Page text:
This week the Prime Minister formally triggered article 50 of the Lisbon Treaty. There are two years of Brexit negotiations ahead but “dangerous levels of naivety” have already left the foodservice sector off the pace, says David Read.
I’ve been asking this question recently at various Brexit conferences and panel sessions: “Given that the UK imports roughly 40% of what we eat, Brexit will likely cause farm subsidies to disappear, and a policy of importing more food from world markets put in its place. Is the panel either encouraged or concerned about the future cost and standards of food available for the UK catering sector?”
The responses from many industry leaders lead me to believe that one of the biggest threats to the catering sector in a generation could be slipping quietly below the radar. Why? Firstly, the food industry doesn’t understand the criticality of its catering sector (where is foodservice represented in the new coalition of food bodies reported in this week’s Footprint news?). Secondly – and because of the predominance of the wholesale supply model – caterers have very little visibility of what is happening in the manufacturing and production end of the supply chain. This dangerous level of naivety could cost us dearly in the years ahead.
Since 1962 Britain’s farmers have received generous subsidies under the EU’s Common Agricultural Policy. Last year CAP payments to the UK totalled about £3bn, making up 55% of farmers’ incomes. Philip Hammond, the chancellor, has announced that the Treasury will replace any shortfall in EU funding to farmers between now and the end of the decade, providing a short-term stopgap. But prospects for the food supply chain remain highly uncertain after that.
Originally, CAP’s emphasis was on production and food security but as farmers were paid for whatever they produced, they over-produced leading to food "mountains". A reform process, including the "greening" of the CAP emphasising environmental practices, has resulted in farmers mostly being paid depending on how much land they own. This has led to some wealthy UK landowners receiving large subsidies. Could Brexit provide a better way?
Some believe leaving the EU is an opportunity to end agricultural subsidies altogether. They think the CAP is hugely distortive given that there is no incentive within it to innovate, leaving agricultural productivity in the UK lagging well behind that of the US, for example. Others argue that removal of subsidy will help Britain to forge new trade deals with non-EU states. The EU is so heavily committed to agricultural protectionism that its ability to sign trade agreements with developing nations is restricted. If the UK adopts a different approach, opening up its markets to food exports from, say, Commonwealth nations, it could gain significant new access for UK businesses.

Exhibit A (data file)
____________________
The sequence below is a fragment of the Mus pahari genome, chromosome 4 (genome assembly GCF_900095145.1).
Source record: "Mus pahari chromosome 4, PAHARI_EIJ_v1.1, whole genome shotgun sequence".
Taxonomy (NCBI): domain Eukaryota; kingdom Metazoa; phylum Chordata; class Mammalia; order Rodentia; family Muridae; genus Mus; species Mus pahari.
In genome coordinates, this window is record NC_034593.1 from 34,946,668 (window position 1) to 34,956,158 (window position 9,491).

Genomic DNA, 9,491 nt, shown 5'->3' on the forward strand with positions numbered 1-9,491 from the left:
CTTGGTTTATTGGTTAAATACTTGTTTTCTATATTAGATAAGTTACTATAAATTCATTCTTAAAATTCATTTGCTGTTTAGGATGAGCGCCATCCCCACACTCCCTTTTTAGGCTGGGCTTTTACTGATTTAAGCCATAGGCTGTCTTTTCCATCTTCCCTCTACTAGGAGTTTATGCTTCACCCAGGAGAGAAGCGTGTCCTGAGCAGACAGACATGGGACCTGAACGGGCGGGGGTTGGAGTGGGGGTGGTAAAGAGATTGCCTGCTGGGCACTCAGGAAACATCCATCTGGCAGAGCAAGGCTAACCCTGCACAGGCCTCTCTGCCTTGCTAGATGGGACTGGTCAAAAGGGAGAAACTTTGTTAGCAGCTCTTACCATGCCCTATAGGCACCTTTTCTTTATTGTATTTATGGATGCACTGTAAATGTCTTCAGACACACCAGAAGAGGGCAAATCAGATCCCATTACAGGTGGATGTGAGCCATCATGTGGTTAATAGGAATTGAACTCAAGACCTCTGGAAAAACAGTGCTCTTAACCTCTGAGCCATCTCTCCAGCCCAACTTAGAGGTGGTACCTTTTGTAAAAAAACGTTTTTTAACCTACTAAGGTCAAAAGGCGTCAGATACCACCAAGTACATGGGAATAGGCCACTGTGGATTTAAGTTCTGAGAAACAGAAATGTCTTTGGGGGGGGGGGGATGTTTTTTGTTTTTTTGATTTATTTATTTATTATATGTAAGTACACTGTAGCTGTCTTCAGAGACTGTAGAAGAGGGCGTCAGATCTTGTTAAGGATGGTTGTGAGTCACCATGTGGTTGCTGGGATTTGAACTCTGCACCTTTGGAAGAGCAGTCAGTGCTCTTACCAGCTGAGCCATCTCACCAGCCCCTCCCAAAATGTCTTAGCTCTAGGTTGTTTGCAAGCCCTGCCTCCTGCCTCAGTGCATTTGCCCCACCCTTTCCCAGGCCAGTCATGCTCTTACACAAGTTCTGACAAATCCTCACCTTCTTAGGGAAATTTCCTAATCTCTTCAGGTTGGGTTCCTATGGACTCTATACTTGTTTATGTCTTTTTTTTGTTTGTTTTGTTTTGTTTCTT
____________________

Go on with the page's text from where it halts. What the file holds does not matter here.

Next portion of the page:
We should be cautious though: it’s in our interest to maintain a strong farming industry at home and no government should take risks on food security. A sudden and complete withdrawal of subsidy would put a significant proportion of farms out of business with the associated impact on supply and therefore price. Farming is an uncertain profession and one that is increasingly exposed to the challenges posed by climate change. That is why most developed countries, whether inside the EU or not, maintain public funding for farming communities.
I would argue that the right course for Britain is to replace the CAP with a smarter and more innovative system. We could for example, put far more emphasis on paying farmers to tackle specific environmental problems; or to boost training and skills in the workplace; or to invest in research and development projects that boost productivity. We require a world class farming system to survive, and one that maintains and develops the food and environmental standards that we are rightly proud of. Indeed, free trade deals in agriculture are notoriously difficult to agree, which opens up the temptation to compromise on these critical standards.
The food and drink sector is the UK’s largest manufacturing sector. But because of the fragmented nature of the catering sector we are simply not at the table right now. In December last year 25 CEOs of large restaurant businesses wrote an open letter to the Prime Minister Theresa May imploring her to help on a wide range of issues from business rates and the living wage to availability of EU Labour. Yet the huge issues threatening our supply chains did not even get a mention. We need to stop ignoring the hand that feeds us. And as a sector we need become much more involved in protecting the supply chains that will be essential to survival in the challenging years ahead.
David Read is chairman at Prestige Purchasing